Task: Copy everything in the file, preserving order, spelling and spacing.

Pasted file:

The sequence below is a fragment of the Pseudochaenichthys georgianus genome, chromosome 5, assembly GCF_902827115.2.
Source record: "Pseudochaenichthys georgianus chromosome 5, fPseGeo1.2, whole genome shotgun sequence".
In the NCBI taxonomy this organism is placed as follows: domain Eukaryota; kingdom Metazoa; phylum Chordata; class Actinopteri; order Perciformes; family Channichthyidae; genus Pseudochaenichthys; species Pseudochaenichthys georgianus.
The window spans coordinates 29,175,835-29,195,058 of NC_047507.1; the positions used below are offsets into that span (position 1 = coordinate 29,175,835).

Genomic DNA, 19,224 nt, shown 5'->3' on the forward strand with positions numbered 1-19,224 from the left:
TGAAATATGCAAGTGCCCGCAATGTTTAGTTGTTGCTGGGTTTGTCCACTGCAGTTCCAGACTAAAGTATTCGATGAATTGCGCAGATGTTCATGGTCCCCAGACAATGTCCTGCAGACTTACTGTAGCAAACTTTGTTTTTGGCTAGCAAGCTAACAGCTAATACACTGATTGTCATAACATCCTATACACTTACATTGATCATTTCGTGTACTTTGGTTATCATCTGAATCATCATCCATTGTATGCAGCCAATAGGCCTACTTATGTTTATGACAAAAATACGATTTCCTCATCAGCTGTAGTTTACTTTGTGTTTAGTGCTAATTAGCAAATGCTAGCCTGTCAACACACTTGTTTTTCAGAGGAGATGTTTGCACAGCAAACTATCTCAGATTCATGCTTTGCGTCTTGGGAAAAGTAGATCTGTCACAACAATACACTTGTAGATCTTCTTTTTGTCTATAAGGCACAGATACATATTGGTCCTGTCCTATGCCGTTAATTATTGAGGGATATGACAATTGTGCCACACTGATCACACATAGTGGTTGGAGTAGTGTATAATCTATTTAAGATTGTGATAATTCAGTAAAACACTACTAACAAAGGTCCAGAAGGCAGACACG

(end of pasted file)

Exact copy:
The sequence below is a fragment of the Pseudochaenichthys georgianus genome, chromosome 5, assembly GCF_902827115.2.
Source record: "Pseudochaenichthys georgianus chromosome 5, fPseGeo1.2, whole genome shotgun sequence".
In the NCBI taxonomy this organism is placed as follows: domain Eukaryota; kingdom Metazoa; phylum Chordata; class Actinopteri; order Perciformes; family Channichthyidae; genus Pseudochaenichthys; species Pseudochaenichthys georgianus.
The window spans coordinates 29,175,835-29,195,058 of NC_047507.1; the positions used below are offsets into that span (position 1 = coordinate 29,175,835).

Genomic DNA, 19,224 nt, shown 5'->3' on the forward strand with positions numbered 1-19,224 from the left:
TGAAATATGCAAGTGCCCGCAATGTTTAGTTGTTGCTGGGTTTGTCCACTGCAGTTCCAGACTAAAGTATTCGATGAATTGCGCAGATGTTCATGGTCCCCAGACAATGTCCTGCAGACTTACTGTAGCAAACTTTGTTTTTGGCTAGCAAGCTAACAGCTAATACACTGATTGTCATAACATCCTATACACTTACATTGATCATTTCGTGTACTTTGGTTATCATCTGAATCATCATCCATTGTATGCAGCCAATAGGCCTACTTATGTTTATGACAAAAATACGATTTCCTCATCAGCTGTAGTTTACTTTGTGTTTAGTGCTAATTAGCAAATGCTAGCCTGTCAACACACTTGTTTTTCAGAGGAGATGTTTGCACAGCAAACTATCTCAGATTCATGCTTTGCGTCTTGGGAAAAGTAGATCTGTCACAACAATACACTTGTAGATCTTCTTTTTGTCTATAAGGCACAGATACATATTGGTCCTGTCCTATGCCGTTAATTATTGAGGGATATGACAATTGTGCCACACTGATCACACATAGTGGTTGGAGTAGTGTATAATCTATTTAAGATTGTGATAATTCAGTAAAACACTACTAACAAAGGTCCAGAAGGCAGACACG